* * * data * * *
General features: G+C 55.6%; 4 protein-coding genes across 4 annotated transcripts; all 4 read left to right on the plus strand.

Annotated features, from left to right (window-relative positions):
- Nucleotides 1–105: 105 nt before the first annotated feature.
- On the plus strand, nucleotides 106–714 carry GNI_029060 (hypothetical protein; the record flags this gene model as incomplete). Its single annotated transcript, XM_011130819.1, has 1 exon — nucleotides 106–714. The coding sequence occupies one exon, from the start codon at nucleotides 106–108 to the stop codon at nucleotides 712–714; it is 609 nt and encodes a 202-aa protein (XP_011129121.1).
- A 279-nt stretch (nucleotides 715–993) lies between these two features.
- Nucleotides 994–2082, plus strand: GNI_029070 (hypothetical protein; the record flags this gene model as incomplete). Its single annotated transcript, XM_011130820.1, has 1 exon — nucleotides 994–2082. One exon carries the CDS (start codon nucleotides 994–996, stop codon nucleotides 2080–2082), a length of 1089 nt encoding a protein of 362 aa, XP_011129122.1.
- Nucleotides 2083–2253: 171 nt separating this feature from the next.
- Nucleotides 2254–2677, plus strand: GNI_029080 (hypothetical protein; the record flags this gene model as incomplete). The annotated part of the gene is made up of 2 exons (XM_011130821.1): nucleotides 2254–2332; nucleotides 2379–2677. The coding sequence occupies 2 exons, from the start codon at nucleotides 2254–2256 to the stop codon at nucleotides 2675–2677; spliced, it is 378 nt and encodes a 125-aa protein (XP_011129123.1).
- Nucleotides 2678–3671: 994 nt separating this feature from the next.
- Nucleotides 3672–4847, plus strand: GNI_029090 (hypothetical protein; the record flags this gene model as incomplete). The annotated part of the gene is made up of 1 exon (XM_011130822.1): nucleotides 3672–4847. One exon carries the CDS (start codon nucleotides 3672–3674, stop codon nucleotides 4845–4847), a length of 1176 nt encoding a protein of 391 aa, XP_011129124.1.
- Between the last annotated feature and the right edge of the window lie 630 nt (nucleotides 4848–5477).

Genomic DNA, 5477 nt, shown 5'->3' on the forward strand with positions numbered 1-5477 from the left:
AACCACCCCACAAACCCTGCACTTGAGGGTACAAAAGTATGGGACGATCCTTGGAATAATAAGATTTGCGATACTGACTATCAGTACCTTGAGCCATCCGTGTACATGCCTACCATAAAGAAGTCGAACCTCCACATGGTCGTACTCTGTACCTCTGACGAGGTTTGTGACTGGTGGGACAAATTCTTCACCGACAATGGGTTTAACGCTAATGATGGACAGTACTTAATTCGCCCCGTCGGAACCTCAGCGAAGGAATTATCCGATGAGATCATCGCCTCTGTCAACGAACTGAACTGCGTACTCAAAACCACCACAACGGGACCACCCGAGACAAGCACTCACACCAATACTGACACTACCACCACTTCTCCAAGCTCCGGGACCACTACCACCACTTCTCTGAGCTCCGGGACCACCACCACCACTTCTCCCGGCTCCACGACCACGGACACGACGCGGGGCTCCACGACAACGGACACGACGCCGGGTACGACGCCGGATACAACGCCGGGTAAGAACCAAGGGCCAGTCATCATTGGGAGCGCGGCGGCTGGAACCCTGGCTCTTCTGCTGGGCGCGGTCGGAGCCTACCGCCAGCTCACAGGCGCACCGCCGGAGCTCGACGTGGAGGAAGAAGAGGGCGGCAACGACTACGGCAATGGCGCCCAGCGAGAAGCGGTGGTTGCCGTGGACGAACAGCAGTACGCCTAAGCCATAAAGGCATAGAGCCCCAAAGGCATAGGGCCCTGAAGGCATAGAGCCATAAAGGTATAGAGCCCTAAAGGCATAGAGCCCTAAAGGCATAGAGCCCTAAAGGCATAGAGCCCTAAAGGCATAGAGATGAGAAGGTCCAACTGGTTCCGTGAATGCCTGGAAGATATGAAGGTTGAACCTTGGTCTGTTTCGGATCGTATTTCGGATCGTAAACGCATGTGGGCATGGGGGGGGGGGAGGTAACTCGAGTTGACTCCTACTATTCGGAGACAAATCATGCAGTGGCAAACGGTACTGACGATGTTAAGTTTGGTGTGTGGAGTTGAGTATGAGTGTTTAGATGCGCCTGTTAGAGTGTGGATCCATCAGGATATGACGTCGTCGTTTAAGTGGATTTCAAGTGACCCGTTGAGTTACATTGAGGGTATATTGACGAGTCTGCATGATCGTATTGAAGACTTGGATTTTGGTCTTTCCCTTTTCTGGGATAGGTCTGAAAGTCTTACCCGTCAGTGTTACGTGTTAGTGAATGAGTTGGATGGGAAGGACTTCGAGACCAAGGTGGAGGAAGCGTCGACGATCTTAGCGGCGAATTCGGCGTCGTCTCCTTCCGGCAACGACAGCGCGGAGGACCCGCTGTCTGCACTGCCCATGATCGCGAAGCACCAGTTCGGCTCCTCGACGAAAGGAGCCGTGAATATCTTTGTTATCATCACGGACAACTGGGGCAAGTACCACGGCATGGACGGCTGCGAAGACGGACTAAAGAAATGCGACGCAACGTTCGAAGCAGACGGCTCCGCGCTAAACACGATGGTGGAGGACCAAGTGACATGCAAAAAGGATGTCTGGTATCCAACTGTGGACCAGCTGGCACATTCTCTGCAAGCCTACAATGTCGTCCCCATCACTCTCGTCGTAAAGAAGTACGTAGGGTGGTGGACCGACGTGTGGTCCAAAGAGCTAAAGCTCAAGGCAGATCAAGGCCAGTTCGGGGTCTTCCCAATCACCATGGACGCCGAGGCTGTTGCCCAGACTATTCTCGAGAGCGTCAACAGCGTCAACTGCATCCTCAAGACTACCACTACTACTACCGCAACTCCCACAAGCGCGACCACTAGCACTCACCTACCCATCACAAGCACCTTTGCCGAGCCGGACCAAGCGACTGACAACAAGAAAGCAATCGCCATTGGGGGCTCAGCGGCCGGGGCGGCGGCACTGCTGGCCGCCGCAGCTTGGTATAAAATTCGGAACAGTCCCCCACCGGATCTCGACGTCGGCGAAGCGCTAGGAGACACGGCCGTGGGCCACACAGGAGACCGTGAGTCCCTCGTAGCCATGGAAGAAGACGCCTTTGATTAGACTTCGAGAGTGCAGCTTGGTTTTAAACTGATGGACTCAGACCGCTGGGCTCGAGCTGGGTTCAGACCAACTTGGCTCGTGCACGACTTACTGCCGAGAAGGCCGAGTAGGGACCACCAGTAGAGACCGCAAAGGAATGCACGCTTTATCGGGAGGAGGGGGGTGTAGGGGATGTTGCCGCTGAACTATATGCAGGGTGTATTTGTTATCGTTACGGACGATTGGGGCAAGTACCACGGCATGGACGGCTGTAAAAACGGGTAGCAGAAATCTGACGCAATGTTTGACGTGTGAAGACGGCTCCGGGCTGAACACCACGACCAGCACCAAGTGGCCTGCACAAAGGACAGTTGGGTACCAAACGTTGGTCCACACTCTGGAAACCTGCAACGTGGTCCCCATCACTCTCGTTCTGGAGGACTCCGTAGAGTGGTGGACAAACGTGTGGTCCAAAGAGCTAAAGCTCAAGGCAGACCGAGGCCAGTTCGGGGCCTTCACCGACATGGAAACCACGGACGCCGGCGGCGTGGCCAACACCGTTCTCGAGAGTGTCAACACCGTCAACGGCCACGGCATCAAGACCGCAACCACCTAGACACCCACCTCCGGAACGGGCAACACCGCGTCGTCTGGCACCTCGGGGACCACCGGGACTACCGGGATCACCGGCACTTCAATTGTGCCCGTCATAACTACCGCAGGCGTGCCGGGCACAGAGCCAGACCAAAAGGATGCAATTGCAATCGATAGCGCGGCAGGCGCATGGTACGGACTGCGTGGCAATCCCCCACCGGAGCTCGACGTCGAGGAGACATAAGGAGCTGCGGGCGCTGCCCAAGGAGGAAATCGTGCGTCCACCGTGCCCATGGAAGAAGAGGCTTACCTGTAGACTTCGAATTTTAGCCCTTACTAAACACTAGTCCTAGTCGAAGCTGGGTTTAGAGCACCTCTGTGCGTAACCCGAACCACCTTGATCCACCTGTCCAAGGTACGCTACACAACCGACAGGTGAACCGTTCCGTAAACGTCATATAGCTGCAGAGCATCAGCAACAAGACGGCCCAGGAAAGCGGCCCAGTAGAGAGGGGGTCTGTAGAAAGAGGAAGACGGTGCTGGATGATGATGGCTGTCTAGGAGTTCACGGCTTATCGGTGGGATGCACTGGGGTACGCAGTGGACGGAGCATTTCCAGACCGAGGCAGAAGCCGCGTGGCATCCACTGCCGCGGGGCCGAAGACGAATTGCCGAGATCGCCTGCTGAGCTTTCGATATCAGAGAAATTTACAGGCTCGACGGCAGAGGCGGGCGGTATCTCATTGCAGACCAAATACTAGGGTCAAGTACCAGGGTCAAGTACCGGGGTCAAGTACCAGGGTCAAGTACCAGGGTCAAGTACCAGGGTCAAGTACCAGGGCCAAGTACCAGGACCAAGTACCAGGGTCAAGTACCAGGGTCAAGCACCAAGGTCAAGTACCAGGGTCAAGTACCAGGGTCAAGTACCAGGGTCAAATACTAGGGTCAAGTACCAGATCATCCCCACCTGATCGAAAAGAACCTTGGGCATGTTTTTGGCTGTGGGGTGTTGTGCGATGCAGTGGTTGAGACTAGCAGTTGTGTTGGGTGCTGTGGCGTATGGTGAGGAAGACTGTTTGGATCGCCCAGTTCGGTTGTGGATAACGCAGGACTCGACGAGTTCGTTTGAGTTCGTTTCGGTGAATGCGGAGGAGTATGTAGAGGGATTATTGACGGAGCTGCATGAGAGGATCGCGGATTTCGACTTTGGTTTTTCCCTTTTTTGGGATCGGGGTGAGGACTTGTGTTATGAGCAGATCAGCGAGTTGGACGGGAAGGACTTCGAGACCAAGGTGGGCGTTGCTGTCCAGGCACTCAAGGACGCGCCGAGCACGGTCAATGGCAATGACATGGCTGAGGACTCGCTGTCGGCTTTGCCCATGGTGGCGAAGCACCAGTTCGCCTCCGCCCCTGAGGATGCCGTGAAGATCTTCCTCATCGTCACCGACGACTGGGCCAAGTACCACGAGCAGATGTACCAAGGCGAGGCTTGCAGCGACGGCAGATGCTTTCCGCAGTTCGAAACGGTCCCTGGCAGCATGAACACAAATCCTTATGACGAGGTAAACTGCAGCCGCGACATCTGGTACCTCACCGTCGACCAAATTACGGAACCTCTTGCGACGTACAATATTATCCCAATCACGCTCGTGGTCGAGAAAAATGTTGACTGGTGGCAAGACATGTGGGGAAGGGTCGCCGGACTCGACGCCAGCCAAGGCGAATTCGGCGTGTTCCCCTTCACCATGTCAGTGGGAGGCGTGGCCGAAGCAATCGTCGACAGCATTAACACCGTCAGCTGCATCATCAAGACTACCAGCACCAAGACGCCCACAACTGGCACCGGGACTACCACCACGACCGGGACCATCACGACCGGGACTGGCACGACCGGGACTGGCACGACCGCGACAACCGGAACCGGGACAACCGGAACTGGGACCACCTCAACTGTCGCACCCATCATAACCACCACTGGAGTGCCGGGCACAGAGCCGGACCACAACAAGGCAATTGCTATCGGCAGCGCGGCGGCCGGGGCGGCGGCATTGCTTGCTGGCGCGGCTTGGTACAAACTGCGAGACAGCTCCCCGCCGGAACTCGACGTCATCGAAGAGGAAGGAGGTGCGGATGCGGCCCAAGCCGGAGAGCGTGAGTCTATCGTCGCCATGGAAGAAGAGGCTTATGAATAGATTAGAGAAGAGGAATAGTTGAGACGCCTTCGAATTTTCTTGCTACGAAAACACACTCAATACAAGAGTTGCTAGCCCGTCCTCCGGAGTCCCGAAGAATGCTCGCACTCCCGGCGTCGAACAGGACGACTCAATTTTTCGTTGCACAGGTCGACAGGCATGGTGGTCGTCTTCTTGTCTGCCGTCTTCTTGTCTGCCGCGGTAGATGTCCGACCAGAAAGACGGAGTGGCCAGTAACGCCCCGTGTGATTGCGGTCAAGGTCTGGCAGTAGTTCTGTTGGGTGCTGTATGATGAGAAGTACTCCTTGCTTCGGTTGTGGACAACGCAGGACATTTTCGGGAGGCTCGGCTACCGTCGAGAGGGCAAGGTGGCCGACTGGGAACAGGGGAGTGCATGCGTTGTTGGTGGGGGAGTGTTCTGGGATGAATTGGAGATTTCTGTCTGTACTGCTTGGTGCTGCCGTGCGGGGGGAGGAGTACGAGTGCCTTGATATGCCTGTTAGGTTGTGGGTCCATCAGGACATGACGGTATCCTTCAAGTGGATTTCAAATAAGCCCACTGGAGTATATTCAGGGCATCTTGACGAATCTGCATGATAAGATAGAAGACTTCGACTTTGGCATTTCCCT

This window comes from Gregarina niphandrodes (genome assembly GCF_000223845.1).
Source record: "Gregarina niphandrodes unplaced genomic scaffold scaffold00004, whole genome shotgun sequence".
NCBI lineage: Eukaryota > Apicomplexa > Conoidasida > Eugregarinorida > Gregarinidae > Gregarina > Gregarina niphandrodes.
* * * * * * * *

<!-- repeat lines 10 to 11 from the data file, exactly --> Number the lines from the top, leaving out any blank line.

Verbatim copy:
- Nucleotides 3672–4847, plus strand: GNI_029090 (hypothetical protein; the record flags this gene model as incomplete). The annotated part of the gene is made up of 1 exon (XM_011130822.1): nucleotides 3672–4847. One exon carries the CDS (start codon nucleotides 3672–3674, stop codon nucleotides 4845–4847), a length of 1176 nt encoding a protein of 391 aa, XP_011129124.1.
- Between the last annotated feature and the right edge of the window lie 630 nt (nucleotides 4848–5477).